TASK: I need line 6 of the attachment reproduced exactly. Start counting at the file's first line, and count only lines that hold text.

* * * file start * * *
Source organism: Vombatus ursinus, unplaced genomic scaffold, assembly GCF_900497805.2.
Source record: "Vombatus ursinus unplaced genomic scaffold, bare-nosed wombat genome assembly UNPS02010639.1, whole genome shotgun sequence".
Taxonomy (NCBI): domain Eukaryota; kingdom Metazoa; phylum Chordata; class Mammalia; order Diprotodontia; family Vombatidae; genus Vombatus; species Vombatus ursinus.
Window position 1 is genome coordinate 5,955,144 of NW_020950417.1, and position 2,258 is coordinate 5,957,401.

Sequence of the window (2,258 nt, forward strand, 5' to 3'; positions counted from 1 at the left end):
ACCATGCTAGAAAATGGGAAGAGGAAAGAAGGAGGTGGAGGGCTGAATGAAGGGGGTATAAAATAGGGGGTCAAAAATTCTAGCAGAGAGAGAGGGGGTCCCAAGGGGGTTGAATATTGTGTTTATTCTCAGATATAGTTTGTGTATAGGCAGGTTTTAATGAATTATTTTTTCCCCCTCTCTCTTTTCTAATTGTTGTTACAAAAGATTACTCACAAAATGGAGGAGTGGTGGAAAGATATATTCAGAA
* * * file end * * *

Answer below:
ACCATGCTAGAAAATGGGAAGAGGAAAGAAGGAGGTGGAGGGCTGAATGAAGGGGGTATAAAATAGGGGGTCAAAAATTCTAGCAGAGAGAGAGGGGGTCCCAAGGGGGTTGAATATTGTGTTTATTCTCAGATATAGTTTGTGTATAGGCAGGTTTTAATGAATTATTTTTTCCCCCTCTCTCTTTTCTAATTGTTGTTACAAAAGATTACTCACAAAATGGAGGAGTGGTGGAAAGATATATTCAGAA